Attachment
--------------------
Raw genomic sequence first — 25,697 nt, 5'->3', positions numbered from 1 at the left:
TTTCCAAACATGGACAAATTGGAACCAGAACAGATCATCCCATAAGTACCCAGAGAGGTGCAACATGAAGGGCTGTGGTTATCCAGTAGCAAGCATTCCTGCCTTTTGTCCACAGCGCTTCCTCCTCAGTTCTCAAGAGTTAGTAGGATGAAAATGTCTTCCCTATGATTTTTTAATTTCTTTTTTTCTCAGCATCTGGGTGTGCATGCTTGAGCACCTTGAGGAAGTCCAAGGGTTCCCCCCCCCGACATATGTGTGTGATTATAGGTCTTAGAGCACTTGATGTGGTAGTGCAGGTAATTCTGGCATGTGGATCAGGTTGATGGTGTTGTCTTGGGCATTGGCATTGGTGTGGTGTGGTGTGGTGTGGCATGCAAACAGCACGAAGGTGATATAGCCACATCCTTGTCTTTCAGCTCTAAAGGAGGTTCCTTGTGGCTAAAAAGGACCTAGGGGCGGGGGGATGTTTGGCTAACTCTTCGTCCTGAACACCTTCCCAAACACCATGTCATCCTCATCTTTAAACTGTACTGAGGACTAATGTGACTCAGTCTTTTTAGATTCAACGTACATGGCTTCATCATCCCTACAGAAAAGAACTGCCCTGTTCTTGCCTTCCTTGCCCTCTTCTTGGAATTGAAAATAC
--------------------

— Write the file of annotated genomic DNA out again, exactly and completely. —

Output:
Raw genomic sequence first — 25,697 nt, 5'->3', positions numbered from 1 at the left:
TTTCCAAACATGGACAAATTGGAACCAGAACAGATCATCCCATAAGTACCCAGAGAGGTGCAACATGAAGGGCTGTGGTTATCCAGTAGCAAGCATTCCTGCCTTTTGTCCACAGCGCTTCCTCCTCAGTTCTCAAGAGTTAGTAGGATGAAAATGTCTTCCCTATGATTTTTTAATTTCTTTTTTTCTCAGCATCTGGGTGTGCATGCTTGAGCACCTTGAGGAAGTCCAAGGGTTCCCCCCCCCGACATATGTGTGTGATTATAGGTCTTAGAGCACTTGATGTGGTAGTGCAGGTAATTCTGGCATGTGGATCAGGTTGATGGTGTTGTCTTGGGCATTGGCATTGGTGTGGTGTGGTGTGGTGTGGCATGCAAACAGCACGAAGGTGATATAGCCACATCCTTGTCTTTCAGCTCTAAAGGAGGTTCCTTGTGGCTAAAAAGGACCTAGGGGCGGGGGGATGTTTGGCTAACTCTTCGTCCTGAACACCTTCCCAAACACCATGTCATCCTCATCTTTAAACTGTACTGAGGACTAATGTGACTCAGTCTTTTTAGATTCAACGTACATGGCTTCATCATCCCTACAGAAAAGAACTGCCCTGTTCTTGCCTTCCTTGCCCTCTTCTTGGAATTGAAAATAC